| The Heath Anthology of
American Literature, Fifth Edition
(1913 - 1980)
From the outset, Muriel Rukeyser was at once a
political poet and a visionary. At times, those qualities were intensified, and
in those moments she was simultaneously a revolutionary and a mystic. But to
grasp the forces that drive her work—throughout the nearly 600 packed pages of
her Collected Poems—we have to come to terms with a visionary impulse rooted in
time, embedded in a struggle with lived history. Consider as cases in point the
rhapsodic images she crafts to voice the mother’s anguish at the death of her
sons in “Absalom,” and Rukeyser’s own shared sense of loss in “Martin Luther
King, Malcolm X,” two poems from the beginning and the end of a career that
spanned five decades of American history. But that is not all. To understand
her work, we must also embrace the larger, wiser notion of politics that
underlies all her poetry. For she understood early on what so many of us could
not: that politics encompasses all the ways that social life is hierarchically
structured and made meaningful. Politics is not only the large-scale public
life of nations. It is also the advantages, inequities and illusions that make
daily life very different for different groups among us. Thus Rukeyser
understood that race and gender are integral parts of our social and political
life. Never officially a feminist, she nonetheless devoted herself to voicing
women’s distinctive experience throughout her career.
Rukeyser was quite capable of writing short, tightly controlled poems—”The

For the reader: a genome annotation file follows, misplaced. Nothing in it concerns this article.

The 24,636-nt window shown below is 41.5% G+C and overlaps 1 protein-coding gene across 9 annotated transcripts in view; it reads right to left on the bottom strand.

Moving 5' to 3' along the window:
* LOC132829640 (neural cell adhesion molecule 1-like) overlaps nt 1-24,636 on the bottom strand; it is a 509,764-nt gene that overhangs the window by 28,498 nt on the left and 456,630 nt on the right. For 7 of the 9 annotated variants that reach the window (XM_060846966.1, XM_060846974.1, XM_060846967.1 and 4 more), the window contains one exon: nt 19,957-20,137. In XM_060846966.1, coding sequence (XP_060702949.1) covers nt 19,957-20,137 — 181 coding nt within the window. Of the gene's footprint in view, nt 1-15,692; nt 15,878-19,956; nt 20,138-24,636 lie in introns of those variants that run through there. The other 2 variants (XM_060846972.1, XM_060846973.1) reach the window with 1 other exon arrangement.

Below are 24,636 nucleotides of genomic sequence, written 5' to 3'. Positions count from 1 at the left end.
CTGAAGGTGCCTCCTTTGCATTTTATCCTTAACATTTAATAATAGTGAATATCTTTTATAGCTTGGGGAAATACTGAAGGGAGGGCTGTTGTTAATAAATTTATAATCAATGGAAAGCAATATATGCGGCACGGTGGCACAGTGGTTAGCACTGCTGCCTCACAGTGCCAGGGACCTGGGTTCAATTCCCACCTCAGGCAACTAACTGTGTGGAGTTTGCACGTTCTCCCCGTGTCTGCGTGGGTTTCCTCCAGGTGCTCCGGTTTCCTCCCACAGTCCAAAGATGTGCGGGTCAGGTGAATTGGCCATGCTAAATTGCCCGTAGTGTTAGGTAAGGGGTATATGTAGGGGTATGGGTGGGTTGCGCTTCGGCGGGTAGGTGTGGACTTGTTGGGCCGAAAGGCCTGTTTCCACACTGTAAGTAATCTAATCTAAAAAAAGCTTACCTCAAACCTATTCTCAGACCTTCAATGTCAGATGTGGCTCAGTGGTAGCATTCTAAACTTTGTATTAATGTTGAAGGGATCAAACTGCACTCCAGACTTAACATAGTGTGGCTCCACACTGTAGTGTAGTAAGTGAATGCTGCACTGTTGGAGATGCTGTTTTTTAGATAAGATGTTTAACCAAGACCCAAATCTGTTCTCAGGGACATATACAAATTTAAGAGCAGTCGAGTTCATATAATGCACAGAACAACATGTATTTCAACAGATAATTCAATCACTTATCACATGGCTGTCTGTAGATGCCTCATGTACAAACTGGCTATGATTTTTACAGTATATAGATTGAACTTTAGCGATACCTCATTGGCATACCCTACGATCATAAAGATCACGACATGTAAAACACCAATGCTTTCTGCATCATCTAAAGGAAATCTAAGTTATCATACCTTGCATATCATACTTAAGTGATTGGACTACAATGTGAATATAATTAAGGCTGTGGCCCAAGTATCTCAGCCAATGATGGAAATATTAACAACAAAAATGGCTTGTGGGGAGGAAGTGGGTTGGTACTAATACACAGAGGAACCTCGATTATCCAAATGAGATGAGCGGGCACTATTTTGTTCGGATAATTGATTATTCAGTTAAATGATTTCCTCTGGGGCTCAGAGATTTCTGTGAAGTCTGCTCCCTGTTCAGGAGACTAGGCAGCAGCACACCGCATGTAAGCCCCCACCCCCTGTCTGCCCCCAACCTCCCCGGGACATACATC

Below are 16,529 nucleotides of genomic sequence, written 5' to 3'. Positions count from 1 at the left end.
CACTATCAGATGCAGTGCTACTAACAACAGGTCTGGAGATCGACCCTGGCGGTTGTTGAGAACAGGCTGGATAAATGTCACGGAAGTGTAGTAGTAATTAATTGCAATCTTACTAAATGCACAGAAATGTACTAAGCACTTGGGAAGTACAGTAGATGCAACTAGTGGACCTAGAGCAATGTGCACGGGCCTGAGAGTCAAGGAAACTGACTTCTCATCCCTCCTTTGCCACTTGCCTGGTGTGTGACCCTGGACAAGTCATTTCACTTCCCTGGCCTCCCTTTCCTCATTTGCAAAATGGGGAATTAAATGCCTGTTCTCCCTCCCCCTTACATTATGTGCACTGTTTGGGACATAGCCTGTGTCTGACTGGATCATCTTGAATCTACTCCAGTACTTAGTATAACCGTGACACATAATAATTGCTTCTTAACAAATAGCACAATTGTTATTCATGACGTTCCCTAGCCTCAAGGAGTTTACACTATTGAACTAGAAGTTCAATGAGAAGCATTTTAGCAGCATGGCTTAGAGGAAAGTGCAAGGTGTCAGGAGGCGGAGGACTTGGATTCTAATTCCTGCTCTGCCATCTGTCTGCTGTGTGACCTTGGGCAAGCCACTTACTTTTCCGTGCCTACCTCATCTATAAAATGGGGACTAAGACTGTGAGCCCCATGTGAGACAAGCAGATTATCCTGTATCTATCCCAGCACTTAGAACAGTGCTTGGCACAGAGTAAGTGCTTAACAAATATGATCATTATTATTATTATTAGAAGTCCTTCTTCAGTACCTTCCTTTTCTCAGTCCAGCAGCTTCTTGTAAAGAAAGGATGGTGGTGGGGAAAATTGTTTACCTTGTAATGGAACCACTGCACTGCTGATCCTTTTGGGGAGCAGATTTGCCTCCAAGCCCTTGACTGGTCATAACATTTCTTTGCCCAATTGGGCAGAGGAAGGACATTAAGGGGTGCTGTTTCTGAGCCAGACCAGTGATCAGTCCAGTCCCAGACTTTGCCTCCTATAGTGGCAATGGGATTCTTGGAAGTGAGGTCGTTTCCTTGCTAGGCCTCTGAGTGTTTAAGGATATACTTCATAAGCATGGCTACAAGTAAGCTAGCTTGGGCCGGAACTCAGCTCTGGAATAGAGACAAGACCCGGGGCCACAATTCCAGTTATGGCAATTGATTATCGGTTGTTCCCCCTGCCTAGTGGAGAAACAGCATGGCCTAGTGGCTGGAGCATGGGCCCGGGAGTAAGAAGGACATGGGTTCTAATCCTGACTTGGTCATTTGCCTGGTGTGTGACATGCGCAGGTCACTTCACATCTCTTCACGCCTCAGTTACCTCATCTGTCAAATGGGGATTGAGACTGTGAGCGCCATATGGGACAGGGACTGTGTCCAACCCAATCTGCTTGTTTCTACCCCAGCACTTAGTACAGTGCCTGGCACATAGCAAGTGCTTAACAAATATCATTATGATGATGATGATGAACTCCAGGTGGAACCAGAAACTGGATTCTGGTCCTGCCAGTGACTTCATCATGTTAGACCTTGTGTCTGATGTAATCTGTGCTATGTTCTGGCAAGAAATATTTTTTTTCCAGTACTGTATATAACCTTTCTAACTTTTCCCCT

Minotaur” in the book is a good example—it may well be that her most rich and
suggestive accomplishments are her poem sequences. Two of the poems in this
selection in the book are thus taken from longer sequences; “Absalom” is from “The Book of
the Dead” and “Les Tendresses Bestiales” (the bestial tendernesses) is from
“Ajanta,” a poem sequence that takes its title from the name of a famous group
of painted caves in India. “The Book of the Dead,” in particular, is one of the
major poem sequences of American modernism. Based on Rukeyser’s own research in
West Virginia, it combines historical background, congressional testimony, and
the voices of a number of victims in telling the story of a 1930s industrial
scandal: a company building a tunnel for a dam decided to double its profit by
rapidly mining silica at the same time (without any of the necessary
precautions). A great many workers died of lung disease as a result. “The Book
of the Dead” is thus also one of Rukeyser’s many poems that reflect and
contribute to her political activism. “How We Did It,” also reprinted in the book, is
another; it recalls a demonstration about the Vietnam War, a war that Rukeyser
experienced still more directly during a peace mission to South Vietnam in
the 1930s Rukeyser regularly wrote for Communist Party publications like New
Masses. She was in Spain to cover the antifascist Olympics in Barcelona when
the Spanish Civil War broke out. She described that experience in the long poem
“Mediterranean” and returned to the subject throughout her life. Years later,
in 1975, she went to South Korea to protest the poet Kim Chi-Ha’s imprisonment
and anticipated execution; the poem sequence “The Gates” grew out of that trip.
Rukeyser meditates on her poetics in The Life of Poetry (1949). She also
published a novel, The Orgy (1966), as well as two biographies, Willard Gibbs
(1942) and The Traces of Thomas Harriot (1971).
University of Illinois
In the Heath Anthology
The Poem as Mask
Martin Luther King, Malcolm X
How We Did It
Theory of Flight
"Craft Interview with Muriel Rukeyser," New York Quarterly 11
The Collected Poems
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Metaphor to Action
The text of Rukeyser's poem.
Modern American Poetry
Offers several critical essays, a biographical sketch, and relevant historical data.
The Academy of American Poets
Provides a photograph, a biography, and an electronic version of The Conjugation of the Paramecium.